No matter which contract you choose, or whether you decide to opt for a fixed or flexible approach, there will always be an element of risk involved in energy procurement. But with a robust risk management strategy in place, you can ensure that all of your energy purchases are made in line with your organisation’s appetite for risk.
If you’re not regularly reviewing your risk management strategy, however, you could find that it’s not performing as well as it could be. The market is constantly changing, and your business’s objectives and risk appetite may change too, so it’s important to check in regularly. It’s much easier to do this if you have access to market data as well as cost and consumption data for your business, so you can see how your strategy has been performing so far and anticipate any changes you may need to make.
When reviewing your risk management strategy, our experts recommend that you…
- Build a fully delivered cost analysis
First, you need to get to grips with your actual historical energy costs and gain a clear view of your future costs and risks by creating a fully delivered cost analysis. This should show your percentage hedge and your current exposed volume for future periods (which includes any volume that’s being bought on a day-ahead basis or priced on a forward basis). You should also include your mark price, which will be the actual delivered price for historical periods or the expected fully delivered price for future periods.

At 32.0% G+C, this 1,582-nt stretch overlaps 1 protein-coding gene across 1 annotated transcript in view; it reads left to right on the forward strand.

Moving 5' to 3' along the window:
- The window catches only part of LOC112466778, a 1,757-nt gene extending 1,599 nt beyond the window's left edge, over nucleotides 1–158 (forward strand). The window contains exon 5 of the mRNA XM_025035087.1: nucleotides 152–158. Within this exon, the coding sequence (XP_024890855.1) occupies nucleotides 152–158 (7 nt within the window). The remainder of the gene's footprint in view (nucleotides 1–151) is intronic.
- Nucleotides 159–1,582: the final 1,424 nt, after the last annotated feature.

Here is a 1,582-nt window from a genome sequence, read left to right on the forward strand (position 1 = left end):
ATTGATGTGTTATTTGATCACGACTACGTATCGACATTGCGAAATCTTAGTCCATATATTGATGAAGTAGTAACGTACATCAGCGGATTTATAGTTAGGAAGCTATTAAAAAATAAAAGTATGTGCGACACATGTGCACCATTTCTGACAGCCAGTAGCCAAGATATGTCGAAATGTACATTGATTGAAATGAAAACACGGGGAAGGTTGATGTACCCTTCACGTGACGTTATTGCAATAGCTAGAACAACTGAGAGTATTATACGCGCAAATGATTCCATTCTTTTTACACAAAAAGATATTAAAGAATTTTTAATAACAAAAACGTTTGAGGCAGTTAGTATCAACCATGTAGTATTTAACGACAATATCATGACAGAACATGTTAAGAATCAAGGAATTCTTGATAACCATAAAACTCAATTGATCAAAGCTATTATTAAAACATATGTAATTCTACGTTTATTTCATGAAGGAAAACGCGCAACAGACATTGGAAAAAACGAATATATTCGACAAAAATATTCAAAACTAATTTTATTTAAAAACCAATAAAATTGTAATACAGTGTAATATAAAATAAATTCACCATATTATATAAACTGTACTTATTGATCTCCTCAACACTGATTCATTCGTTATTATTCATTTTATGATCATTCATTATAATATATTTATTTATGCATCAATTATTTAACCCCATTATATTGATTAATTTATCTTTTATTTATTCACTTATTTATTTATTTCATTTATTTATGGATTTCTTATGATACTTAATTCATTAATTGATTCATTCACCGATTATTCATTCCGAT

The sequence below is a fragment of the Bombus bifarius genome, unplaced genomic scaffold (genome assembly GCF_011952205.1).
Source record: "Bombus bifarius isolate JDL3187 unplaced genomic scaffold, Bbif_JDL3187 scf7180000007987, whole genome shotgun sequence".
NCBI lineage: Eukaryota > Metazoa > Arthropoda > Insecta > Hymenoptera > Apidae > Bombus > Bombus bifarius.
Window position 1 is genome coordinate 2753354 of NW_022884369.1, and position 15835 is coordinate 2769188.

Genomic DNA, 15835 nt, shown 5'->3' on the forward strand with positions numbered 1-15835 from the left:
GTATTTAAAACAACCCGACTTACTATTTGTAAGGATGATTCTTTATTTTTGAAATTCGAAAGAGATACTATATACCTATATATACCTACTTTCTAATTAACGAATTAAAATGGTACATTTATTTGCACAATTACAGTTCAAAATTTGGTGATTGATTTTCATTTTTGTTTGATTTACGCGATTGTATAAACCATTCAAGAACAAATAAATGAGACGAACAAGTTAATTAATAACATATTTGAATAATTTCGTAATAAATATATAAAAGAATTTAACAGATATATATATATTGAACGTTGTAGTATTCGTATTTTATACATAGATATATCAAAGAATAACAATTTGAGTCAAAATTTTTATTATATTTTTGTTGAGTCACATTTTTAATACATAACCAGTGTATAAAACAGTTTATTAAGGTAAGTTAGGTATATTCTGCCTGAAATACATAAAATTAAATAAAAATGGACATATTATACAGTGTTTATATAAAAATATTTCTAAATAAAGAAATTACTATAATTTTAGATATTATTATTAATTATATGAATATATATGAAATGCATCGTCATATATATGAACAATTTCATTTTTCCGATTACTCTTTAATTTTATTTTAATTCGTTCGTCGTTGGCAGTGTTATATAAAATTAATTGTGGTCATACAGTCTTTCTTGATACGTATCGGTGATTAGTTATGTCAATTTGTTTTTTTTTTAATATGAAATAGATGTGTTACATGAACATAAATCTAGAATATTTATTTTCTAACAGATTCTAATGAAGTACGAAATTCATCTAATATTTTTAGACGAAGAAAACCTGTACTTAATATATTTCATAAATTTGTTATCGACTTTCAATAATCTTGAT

When creating your cost analysis, you should also plot in the current market price for each of these periods, so that you can see how well your strategy is performing against today’s market.
- Don’t forget about your non-commodity costs
Many businesses make the mistake of only including wholesale energy costs in their cost analysis – but in order to analyse your fully delivered costs, you must include your non-commodity costs too. Non-commodity costs now account for around 60% of business energy bills, so failing to factor these into your analysis could mean your risk management strategy is based on inaccurate figures.
As wholesale costs are (at the time of writing) currently backwardated (cheaper in the future than at present), for example, any cost analysis you create today based purely on your commodity costs could make it seem as though your energy costs will fall over the coming years. However, non-commodity costs are rising rapidly – in 2015, the average business customer was paying around £43/MWh for their non-commodity costs, but by 2020 the average price businesses were paying had almost doubled at £92-93/MWh. With non-commodity cost changes on the horizon, such as the removal of Triads in 2023, we’re expecting non-commodity costs to rise further in the next 5-10 years – which means you can expect to see your energy bills increase, too. It’s therefore vital to include both sides of your bill in your cost analysis.
- Look to the future
Once you’ve created a fully delivered cost analysis, you should have a clear view of your expected costs for the duration of your supply contract. With this data in hand, you gain valuable insight into the years ahead that you can use to inform your risk management strategy today.